Every few months or so (including this morning) I get an email or a call from someone who wants to know if my law firm has any clients that might be interested in buying a shell China WFOE. And every few months or so (including this morning), I say “no.”
Let me explain.
The people trying to sell their shell WFOE usually pitch it as being completely liability free and therefore ready to go much faster and at a much lower price than if someone were to have to form their own WFOE. For what it takes to form a WFOE in China, check out the following:
- Forming A China WFOE. How Long Will That Be Going On?
- How To Start A Business In China — WFOE
- How To Start A Business In China — The Minimum Capital Requirements For A WFOE
- How To Form a China WFOE. Scope Really Really Matters.
- How To Form a China WFOE. Scope Really Really Matters, Part II.
Now if you just read the above five posts (you did so, didn’t you?) you have no doubt concluded that forming a WFOE in China is a convoluted and time consuming process, and it is. So why then do I always say “no” to anyone buying an off the shelf WFOE?
Again, let me explain.
The thing about off the shelf WFOEs is exactly that: they are off the shelf and not customized. And that is where all of the problems arise. Let’s take as an example a WFOE that someone tried to interest me in many months ago. That company was in the IT outsourcing business in a second tier city. So right there, its only real potential buyer is someone who is interested in doing IT outsourcing in that second tier city. Because if the buyer of that WFOE is interested in doing anything other than IT outsourcing, it will need to petition the government to expand or change its business scope. Similarly, if the buyer is interested in doing IT outsourcing in some other city, it will need to petition the government to move its WFOE or it will need to set up a branch in that other city, and thereby have to maintain two offices. When you throw in the fact that anyone buying a WFOE will need to conduct due diligence on it to make sure that it truly does have no liabilities of any kind (including, tax, employee, environmental, tort, etc.) and you can quickly see why forming a WFOE is going to be safer and probably equally as fast and cheap. The biggest benefit in buying a shell WFOE would be speed, but it is going to be the rare instance where saving a few months will warrant the extra risk.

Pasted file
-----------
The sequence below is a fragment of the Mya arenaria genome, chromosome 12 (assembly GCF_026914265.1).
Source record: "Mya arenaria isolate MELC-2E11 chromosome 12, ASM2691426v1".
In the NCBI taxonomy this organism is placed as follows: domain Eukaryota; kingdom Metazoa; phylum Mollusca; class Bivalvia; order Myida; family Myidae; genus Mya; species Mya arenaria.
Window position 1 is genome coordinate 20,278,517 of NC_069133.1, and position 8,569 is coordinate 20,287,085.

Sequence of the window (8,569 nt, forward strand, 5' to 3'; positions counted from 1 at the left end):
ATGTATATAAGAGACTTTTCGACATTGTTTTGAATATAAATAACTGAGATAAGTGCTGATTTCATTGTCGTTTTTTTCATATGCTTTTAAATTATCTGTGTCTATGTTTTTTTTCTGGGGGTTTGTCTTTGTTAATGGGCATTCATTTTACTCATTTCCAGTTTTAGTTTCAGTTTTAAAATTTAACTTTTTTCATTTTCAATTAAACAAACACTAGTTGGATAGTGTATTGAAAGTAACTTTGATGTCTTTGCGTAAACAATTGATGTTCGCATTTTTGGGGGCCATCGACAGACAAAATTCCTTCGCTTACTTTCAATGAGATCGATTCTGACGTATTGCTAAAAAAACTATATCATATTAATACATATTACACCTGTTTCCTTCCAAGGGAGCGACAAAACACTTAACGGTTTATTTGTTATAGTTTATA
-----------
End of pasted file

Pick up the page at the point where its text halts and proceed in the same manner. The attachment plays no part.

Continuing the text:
In the post, “How To Form a China WFOE. Scope Really Really Matters,” we discussed the importance of a WFOE having a proper scope:
BUT — and this is why I am writing this post now — if you under or overreach on the description of your business scope, you might find yourselves in big trouble. We are getting an increasing number of calls from American companies in trouble with the Chinese government for doing things in their business that were not mentioned in the business scope section of their initial WFOE.
In some cases, the companies have admitted to us that they were never “really comfortable” with the business scope mentioned in their applications, but that the company they had used to form their WFOE had “pushed” them into it as it would “make things much easier.” In some cases, the scope of the business changed after the application was submitted and the company had failed to secure approval in advance for the change. And in some cases, the company probably would never have been approved at all had it been upfront and honest in its application. In nearly all instances, the companies had managed to secure local approval but were now in trouble with Beijing, which constantly is auditing these applications. In one instance, the local government went back and changed its mind, probably after conducting an audit of its own.
I cannot go into any more detail on these matters, but I can give this advice: applying for a WFOE in China involves a heck of a lot more than just filling out a form and getting approval. It does matter for what you get approved and you (or whomever you are using for your WFOE application) need to know China’s foreign investment catalog inside and out before applying. You then must tailor your application to meet both the requirements of the foreign investment catalog AND the reality of what you will be doing in China. A failure to comply on both fronts will lead to, at best, a rejection of your application and, at worst, being shut down months or years later.
The odds of a shell WFOE’s city and scope lining up perfectly with that of a potential WFOE buyer are pretty slim. Those odds would no doubt be better if there were a website that matches up WFOE sellers with potential WFOE buyers, but I know of no such site.
I am not aware of a single deal where someone has purchased a shell WFOE. Are you? Is there any market for China WFOE shell companies?
What do you think?